[06:06] Tony Mastroianni: Yes, John, it is indeed a revolutionary change. The good news is that for two-and-a-half D and even stacked die-type 3D designs, most of the tools exist today. Primary change is required for the development of the interfaces between these tools and scripted workflows, as well as the support for the proposed models or chiplet design kits that were proposed from the CDX working group. True 3d is a different story. And true 3D is where you’re actually designing two custom chips and stacking those on top of each other. So, today, those chips – the general packaging manufacturing technology exist today for these types of true 3D stacking. But the tools are really a work-in-progress, so it does require, essentially, 3D place and route algorithms. Those tools are actively in development, but they’re not really commercially available at this point for production-type designs. So, these designs are currently being implemented by very few advanced companies that, again, need very extensive IC design experience. So, they’re currently in more of an R&D type of environment, but it is coming down the road. So, the broad adoption of true 3D will likely be several years away. So, these workflows that we’re talking about include RTL design support, system and package level planning, analysis, physical implementation, verification, and test.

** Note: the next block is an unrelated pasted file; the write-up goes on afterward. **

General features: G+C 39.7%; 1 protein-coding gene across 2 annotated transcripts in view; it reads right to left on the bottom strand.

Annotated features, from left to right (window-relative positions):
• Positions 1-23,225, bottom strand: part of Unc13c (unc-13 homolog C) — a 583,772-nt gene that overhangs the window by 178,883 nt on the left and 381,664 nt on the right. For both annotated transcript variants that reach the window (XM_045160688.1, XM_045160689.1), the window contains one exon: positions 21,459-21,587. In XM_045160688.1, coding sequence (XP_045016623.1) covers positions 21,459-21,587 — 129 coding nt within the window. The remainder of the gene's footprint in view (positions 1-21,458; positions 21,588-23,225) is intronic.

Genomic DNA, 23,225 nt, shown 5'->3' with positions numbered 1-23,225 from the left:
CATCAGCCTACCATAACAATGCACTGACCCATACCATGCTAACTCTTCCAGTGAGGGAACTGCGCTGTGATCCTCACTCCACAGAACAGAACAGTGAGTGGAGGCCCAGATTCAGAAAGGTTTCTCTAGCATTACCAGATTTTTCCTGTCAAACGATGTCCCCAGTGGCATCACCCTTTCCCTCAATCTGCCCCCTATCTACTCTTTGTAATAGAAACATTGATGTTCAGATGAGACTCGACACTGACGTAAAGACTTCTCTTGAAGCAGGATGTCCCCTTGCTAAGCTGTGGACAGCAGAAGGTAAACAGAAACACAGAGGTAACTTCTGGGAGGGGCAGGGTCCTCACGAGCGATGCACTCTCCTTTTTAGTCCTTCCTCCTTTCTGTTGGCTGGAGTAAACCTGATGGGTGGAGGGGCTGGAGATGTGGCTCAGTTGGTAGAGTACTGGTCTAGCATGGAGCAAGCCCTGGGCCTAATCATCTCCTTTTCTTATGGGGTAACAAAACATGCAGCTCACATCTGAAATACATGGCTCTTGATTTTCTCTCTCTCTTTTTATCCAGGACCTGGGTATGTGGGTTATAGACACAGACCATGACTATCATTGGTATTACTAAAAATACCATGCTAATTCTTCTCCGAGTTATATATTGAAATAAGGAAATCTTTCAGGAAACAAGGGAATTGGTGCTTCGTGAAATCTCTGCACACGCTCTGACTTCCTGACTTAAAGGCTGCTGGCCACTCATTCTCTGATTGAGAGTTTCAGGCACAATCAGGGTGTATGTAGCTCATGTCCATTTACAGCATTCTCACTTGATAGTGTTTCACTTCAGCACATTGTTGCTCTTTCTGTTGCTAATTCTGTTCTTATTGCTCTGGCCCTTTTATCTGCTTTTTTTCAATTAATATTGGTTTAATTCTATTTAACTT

[07:45] John McMillian: You said most of these new workflows can be built with existing tools, what new tools are required? And do any of the tools require incremental functionality?